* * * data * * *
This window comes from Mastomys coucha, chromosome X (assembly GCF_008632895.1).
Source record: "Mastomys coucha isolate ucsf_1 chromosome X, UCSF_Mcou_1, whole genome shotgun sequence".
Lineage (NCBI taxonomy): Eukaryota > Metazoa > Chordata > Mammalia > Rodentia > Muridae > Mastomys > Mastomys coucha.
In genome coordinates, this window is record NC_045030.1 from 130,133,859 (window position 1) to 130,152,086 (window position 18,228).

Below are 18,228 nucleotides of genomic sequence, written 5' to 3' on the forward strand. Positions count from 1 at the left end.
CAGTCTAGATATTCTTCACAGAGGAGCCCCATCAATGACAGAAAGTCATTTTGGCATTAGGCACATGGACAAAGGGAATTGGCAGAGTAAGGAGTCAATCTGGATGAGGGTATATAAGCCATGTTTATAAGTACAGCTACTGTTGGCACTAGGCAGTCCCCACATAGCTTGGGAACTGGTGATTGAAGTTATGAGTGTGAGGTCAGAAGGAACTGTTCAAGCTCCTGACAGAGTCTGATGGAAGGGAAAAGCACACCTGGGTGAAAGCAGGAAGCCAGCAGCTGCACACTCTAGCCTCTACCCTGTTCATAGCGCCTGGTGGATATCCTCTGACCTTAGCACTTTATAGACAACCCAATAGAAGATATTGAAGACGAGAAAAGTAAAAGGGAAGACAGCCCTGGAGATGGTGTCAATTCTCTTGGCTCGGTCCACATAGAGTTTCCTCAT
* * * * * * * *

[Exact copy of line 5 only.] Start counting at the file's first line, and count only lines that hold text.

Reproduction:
Below are 18,228 nucleotides of genomic sequence, written 5' to 3' on the forward strand. Positions count from 1 at the left end.